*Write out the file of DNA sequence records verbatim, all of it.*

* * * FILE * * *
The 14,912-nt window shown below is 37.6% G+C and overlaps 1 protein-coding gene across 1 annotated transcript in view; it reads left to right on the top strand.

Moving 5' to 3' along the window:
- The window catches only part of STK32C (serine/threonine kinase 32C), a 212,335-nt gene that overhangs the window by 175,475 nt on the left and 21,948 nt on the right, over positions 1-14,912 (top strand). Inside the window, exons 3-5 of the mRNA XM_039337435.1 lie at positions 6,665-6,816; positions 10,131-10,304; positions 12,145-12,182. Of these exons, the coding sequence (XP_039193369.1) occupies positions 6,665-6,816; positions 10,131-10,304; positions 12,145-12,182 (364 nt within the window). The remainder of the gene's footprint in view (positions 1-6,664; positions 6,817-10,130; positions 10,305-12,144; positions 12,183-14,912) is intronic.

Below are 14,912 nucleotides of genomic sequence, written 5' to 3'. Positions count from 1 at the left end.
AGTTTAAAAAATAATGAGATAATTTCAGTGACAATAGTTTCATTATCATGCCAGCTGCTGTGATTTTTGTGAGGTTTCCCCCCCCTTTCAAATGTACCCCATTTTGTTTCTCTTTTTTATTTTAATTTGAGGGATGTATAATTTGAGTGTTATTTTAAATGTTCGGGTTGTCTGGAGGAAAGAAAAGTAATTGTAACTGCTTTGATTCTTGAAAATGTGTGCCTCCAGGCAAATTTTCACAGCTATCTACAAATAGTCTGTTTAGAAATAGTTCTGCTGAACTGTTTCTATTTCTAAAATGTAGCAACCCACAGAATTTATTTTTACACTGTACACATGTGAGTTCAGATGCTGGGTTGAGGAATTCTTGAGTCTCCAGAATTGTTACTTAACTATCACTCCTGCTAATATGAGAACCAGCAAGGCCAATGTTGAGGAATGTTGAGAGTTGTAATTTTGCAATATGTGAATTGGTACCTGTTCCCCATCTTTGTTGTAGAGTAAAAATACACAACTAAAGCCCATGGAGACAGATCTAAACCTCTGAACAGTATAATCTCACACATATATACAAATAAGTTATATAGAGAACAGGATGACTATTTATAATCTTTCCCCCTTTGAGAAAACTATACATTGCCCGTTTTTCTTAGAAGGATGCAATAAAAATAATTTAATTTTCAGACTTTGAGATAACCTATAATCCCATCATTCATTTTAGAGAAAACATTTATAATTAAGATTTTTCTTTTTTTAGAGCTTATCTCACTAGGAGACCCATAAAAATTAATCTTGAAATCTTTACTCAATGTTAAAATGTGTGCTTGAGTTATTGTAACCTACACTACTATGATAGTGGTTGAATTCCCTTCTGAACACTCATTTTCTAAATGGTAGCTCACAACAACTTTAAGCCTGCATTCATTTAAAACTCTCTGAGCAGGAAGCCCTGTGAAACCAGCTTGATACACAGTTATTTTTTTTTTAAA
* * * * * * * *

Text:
The 14,912-nt window shown below is 37.6% G+C and overlaps 1 protein-coding gene across 1 annotated transcript in view; it reads left to right on the top strand.

Moving 5' to 3' along the window:
- The window catches only part of STK32C (serine/threonine kinase 32C), a 212,335-nt gene that overhangs the window by 175,475 nt on the left and 21,948 nt on the right, over positions 1-14,912 (top strand). Inside the window, exons 3-5 of the mRNA XM_039337435.1 lie at positions 6,665-6,816; positions 10,131-10,304; positions 12,145-12,182. Of these exons, the coding sequence (XP_039193369.1) occupies positions 6,665-6,816; positions 10,131-10,304; positions 12,145-12,182 (364 nt within the window). The remainder of the gene's footprint in view (positions 1-6,664; positions 6,817-10,130; positions 10,305-12,144; positions 12,183-14,912) is intronic.

Below are 14,912 nucleotides of genomic sequence, written 5' to 3'. Positions count from 1 at the left end.
AGTTTAAAAAATAATGAGATAATTTCAGTGACAATAGTTTCATTATCATGCCAGCTGCTGTGATTTTTGTGAGGTTTCCCCCCCCTTTCAAATGTACCCCATTTTGTTTCTCTTTTTTATTTTAATTTGAGGGATGTATAATTTGAGTGTTATTTTAAATGTTCGGGTTGTCTGGAGGAAAGAAAAGTAATTGTAACTGCTTTGATTCTTGAAAATGTGTGCCTCCAGGCAAATTTTCACAGCTATCTACAAATAGTCTGTTTAGAAATAGTTCTGCTGAACTGTTTCTATTTCTAAAATGTAGCAACCCACAGAATTTATTTTTACACTGTACACATGTGAGTTCAGATGCTGGGTTGAGGAATTCTTGAGTCTCCAGAATTGTTACTTAACTATCACTCCTGCTAATATGAGAACCAGCAAGGCCAATGTTGAGGAATGTTGAGAGTTGTAATTTTGCAATATGTGAATTGGTACCTGTTCCCCATCTTTGTTGTAGAGTAAAAATACACAACTAAAGCCCATGGAGACAGATCTAAACCTCTGAACAGTATAATCTCACACATATATACAAATAAGTTATATAGAGAACAGGATGACTATTTATAATCTTTCCCCCTTTGAGAAAACTATACATTGCCCGTTTTTCTTAGAAGGATGCAATAAAAATAATTTAATTTTCAGACTTTGAGATAACCTATAATCCCATCATTCATTTTAGAGAAAACATTTATAATTAAGATTTTTCTTTTTTTAGAGCTTATCTCACTAGGAGACCCATAAAAATTAATCTTGAAATCTTTACTCAATGTTAAAATGTGTGCTTGAGTTATTGTAACCTACACTACTATGATAGTGGTTGAATTCCCTTCTGAACACTCATTTTCTAAATGGTAGCTCACAACAACTTTAAGCCTGCATTCATTTAAAACTCTCTGAGCAGGAAGCCCTGTGAAACCAGCTTGATACACAGTTATTTTTTTTTTAAA